OPPOSITION figures seem to have been bitten by the travel bug, from Sen. Antonio Trillanes 4th, to Raissa Robles, to activists from Akbayan, to a group of authors of a book critical of President Duterte.
They are everywhere, from a political meeting between Trillanes and US Sen. Marco Rubio, to Robles’ talk at the University of California in Los Angeles, to an academic forum in Columbia University in New York, to a civil society forum at Thammasat University in Bangkok.
While on travel abroad, these Filipino nationals freely talk about their criticisms of President Duterte and his government.
Meanwhile, foreign journalists, politicians and civil society activists take advantage of our hospitality as they freely talk about their criticisms of the President right in our country, as if there is an exchange program.
Filipinos abroad and foreigners in the Philippines, all freely talking without fear of being arrested by a government and a President they paint as a tyrannical fascist who to their eyes is hell bent on controlling free speech.
And this is a luxury that is not enjoyed by nationals of many countries, including those from our immediate neighbors.
I know the story of a Singaporean academic who was on a scholarship in the US and who wrote an academic paper which was critical of his government. He was stripped of his scholarship and was never allowed to return to the US.
I remember this Malaysian who I sat with in a panel at a conference who was openly chastised by someone from the audience, who I learned was sent deliberately by the government to be its eyes and ears to ensure that Malaysian scholars always toe the line.
I also vividly remember my foreign students at UP who had to talk in whispers when they said something critical about their governments. This happened while they were in my class, in the Philippines, not in their countries. This is evidence of the imprint of censorship and the internalization of the repressive apparatus of the state that are already deeply embedded in their psyche.
Malaysia charges people speaking ill of the government with sedition. Singapore has its internal security act that it invokes to crack down on dissent.
Akbayan and the Foreign Correspondents Club of Thailand (FCCT) co-sponsored a public forum on the war on drugs and the human rights situation in the Philippines held in Bangkok on October 5, 2017 with speakers from the Philippines. But months before, a noted academic from Chiang Mai University, professor Chayan Vaddhanaputhi, together with four other students and faculty, were charged by the government as organizers of the 13th International Thai Studies Conference held in Chiang Mai, Thailand. This was because it was reported that criticisms were raised during the conference about the presence of military officers in the venue.
It was indeed ironic that Filipinos freely spoke about human rights violations in the Philippines in Bangkok, even as Thai scholars in Chiang Mai were charged simply for running a conference where the Thai government was subjected to criticism.
Speaking ill of one’s country while abroad, or having a demeaning attitude towards the homeland, is a very elitist conduct that I have personally observed to be committed by some, not all, privileged graduate students studying abroad and white-collar immigrants. These are the people who look for every opportunity to renege on their contractual obligations of going back to the country, from getting an American spouse to obtaining post-graduate fellowships hoping they can get permanent resident status and eventually become citizens. These are people who see nothing good about the country, from our poor habits to our stinking airport toilets.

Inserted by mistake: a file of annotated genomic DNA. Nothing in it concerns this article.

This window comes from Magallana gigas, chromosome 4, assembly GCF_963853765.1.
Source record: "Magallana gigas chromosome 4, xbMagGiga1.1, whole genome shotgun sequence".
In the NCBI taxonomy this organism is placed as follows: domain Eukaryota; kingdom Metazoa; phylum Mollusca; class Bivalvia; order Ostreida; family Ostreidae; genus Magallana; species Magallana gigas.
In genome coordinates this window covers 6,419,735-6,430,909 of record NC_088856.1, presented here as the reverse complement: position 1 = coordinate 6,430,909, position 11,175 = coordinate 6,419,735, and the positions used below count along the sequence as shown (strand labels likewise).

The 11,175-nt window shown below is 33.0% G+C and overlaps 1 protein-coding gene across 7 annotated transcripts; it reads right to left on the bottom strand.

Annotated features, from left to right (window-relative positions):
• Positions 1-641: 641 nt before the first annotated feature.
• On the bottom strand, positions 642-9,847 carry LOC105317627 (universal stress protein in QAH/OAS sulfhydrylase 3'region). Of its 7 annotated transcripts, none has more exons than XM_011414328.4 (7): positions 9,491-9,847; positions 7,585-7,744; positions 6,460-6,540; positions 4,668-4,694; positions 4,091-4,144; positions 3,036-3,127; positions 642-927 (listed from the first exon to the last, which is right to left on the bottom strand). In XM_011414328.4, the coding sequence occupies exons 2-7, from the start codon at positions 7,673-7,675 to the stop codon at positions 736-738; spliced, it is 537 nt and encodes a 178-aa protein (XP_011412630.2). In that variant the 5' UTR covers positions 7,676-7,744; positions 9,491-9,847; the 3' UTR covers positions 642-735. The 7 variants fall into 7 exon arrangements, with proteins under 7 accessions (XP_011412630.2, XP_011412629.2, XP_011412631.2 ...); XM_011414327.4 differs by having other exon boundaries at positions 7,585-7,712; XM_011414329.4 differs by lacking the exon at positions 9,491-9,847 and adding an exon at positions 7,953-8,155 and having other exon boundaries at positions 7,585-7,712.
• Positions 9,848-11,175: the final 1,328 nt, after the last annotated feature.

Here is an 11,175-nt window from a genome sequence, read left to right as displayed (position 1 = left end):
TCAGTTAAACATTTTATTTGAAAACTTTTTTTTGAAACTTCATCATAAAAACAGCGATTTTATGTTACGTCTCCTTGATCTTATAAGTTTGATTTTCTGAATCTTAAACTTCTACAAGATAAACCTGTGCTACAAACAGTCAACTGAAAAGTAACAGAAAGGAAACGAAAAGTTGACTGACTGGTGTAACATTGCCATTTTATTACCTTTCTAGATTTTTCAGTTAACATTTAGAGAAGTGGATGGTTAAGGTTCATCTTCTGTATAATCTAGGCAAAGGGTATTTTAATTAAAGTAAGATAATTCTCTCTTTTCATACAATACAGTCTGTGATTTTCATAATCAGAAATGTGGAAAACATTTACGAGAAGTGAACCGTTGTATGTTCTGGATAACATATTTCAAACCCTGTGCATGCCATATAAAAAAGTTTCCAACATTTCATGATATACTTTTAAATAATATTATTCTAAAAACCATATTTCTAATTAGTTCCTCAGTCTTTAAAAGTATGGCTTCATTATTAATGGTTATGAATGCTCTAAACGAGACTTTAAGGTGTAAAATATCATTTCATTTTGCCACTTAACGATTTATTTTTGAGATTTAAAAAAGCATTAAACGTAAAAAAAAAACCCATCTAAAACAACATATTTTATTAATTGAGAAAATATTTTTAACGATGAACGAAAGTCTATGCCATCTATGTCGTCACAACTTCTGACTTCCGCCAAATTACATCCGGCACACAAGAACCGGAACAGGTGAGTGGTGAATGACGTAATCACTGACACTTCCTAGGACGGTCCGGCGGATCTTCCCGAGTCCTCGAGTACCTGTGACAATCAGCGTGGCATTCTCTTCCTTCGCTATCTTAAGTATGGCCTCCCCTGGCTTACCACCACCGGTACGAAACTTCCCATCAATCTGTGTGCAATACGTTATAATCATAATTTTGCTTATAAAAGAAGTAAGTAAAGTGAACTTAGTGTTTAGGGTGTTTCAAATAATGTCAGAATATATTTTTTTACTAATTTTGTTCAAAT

And then you juxtapose this with the OFWs who have every reason to feel abandoned and betrayed by their leaders who failed to provide them with economic opportunities that they had to leave their children behind to take care of the children of other countries. However, what you see are people that rarely speak ill of the country. The OFW communities, in fact, provide a strong base of support for the President.
The people who label the President as a tyrant and a dictator in meetings, forums and conferences abroad freely do so without fear of retribution or arrest.
Raissa Robles painted a negative image not only of the President but of the country to her UCLA audience, which thankfully was only a handful, without the fear of a mole sent by the Philippine Consulate to censor her. It took a Filipino graduate student, a pro-Duterte blogger who was there on her own volition, to challenge her misrepresentations.
The academics in the Columbia University forum freely articulated their analysis of the Duterte administration from their biased perspectives. They do not face the risk of retribution from the government of having their passports cancelled, or of being asked to report to the authorities upon their return to the country.
Trillanes openly admitted talking to Senator Rubio with the purpose of attacking the President in the guise of telling his own version of the truth. Armed with nothing, no official designation from the Senate, or from the Department of Foreign Affairs, Trillanes took it upon himself to provide Rubio, a defeated presidential candidate who is the head of the foreign relations committee in the US Senate, a briefing about the state of affairs of our country. Rubio is the co-author of a bill to ban the sale of arms to the Philippine National Police in protest against the alleged extra-judicial killings in relation to the war on drugs.
And yet Senator Trillanes will never be punished for an act which, if we were in a state of war, would have already amounted to treason.
These people should be thankful that we are not what they paint us to be.